Half the novel takes place in a long-lost Italy of the '60s (where movie stars romped and the local mafia --natch-- terrorized well-meaning hotel proprietors). If you can suspend your disbelief at said hotel proprietor --Pasquale Tursi- being able to express fairly complex ideas in English and then switching to his native Italian only to say things like "Yes" and "No", then you are a more forgiving reader than I am. The novel jumps between past and present and has some mildly interesting but fairly predictable things to say about life and love (thankfully, the novel's main focus veers away from the cliche plotline of "Will Pasquale get the girl?"). I have no doubt that Hollywood (not so much skewered but lightly grilled here) will option the book and change the ending with a double wedding and the skeezy movie producer being pushed off a cliff. It will do $70 million at the domestic box office. ( )
  megantron | Jan 2, 2015 |

First, let me say the audiobook version of this book was amazing. It's probably the best book I have ever listened to.

As for the rest of the book - it was excellent. I found myself looking forward to my car rides so I could listen to more of it. {What a refreshing change from both The Orphan Master's Son and The Round House, where some days I switched to music, I just didn't want to listen anymore}. Jess Walter weaves so many characters into this novel. There were times in the middle of the novel that a new character would be introduced (or their story would be explained), and I would feel frustrated because I wanted to hear more about the characters we already knew. But by the end of that chapter, I wanted more of that character as well.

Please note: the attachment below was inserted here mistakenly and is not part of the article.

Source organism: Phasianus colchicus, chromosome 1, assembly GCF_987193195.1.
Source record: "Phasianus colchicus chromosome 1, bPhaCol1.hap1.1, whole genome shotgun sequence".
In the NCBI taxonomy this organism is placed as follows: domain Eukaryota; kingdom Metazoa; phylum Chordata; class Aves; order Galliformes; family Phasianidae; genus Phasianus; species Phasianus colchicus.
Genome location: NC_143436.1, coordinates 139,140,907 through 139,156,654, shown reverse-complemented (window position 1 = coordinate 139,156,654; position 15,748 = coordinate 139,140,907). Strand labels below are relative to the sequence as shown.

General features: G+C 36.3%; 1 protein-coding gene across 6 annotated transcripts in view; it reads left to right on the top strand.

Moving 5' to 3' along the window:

He did a beautiful job of telling each character's story; one told as a play, two told as chapters of a novel, another side story told as a pitch for a movie. Somehow all the characters and all the stories came together in a beautiful way. And the language and the writing of this novel was beautiful as well (I wanted to add so much of the writing to my quotes section on goodreads).

The only thing keeping this from 5 stars was the several moments I had of frustration with the new characters halfway through the novel. It all came together in the end but there was a lot of gear switching in the story, sometimes too much. ( )
  carebear10712 | Dec 31, 2014 |
Showing 1-5 of 145 (next | show all)
Ruins constitutes a departure for Walter, another unplowed field, and he harrows it straight and true, turning up the fertile humus of the culture’s soiled psyche. Beautiful Ruins collides its broad range of characters in unexpected, unique ways, and the wonderful light touch of the satire makes them eminently believable. Unlike the Juvenalian satirists, whose righteous indignation sometimes results in flat, two-dimensional, cardboard characterizations, Walter’s people inspire sympathy, belief, even a little self-examination. Am I like this? Do I have any qualities that resemble the ones I’m reading about here? If I do, where do I get help?

Jess Walter has written a novel that sprawls on the lawn, looks up fondly at the achingly blue American sky and gazes into the deep humor of our collective human condition. That’s what good satire does—it reminds us who we really are. Humans.
added by zhejw | editPaste, David Langness (Aug 7, 2012)
Walter is simply great on how we live now, and ­— in this particular book — on how we lived then and now, here and there. “Beautiful Ruins” is his Hollywood novel, his Italian novel and his Pacific Northwestern novel all braided into one: an epic romance, tragicomic, invented and reported (Walter knows his “Cleopatra” trivia), magical yet hard-boiled (think García Márquez meets Peter Biskind), with chapters that encompass not just Italy in the ’60s and present-day Hollywood, but also Seattle and Britain and Idaho, plot strands unfolding across the land mines of the last half-century — an American landscape of vice, addiction, loss and heartache, thwarted careers and broken dreams. It is also a novel about love: amorous love, filial love, parental love and the deep, sustaining love of true friendship....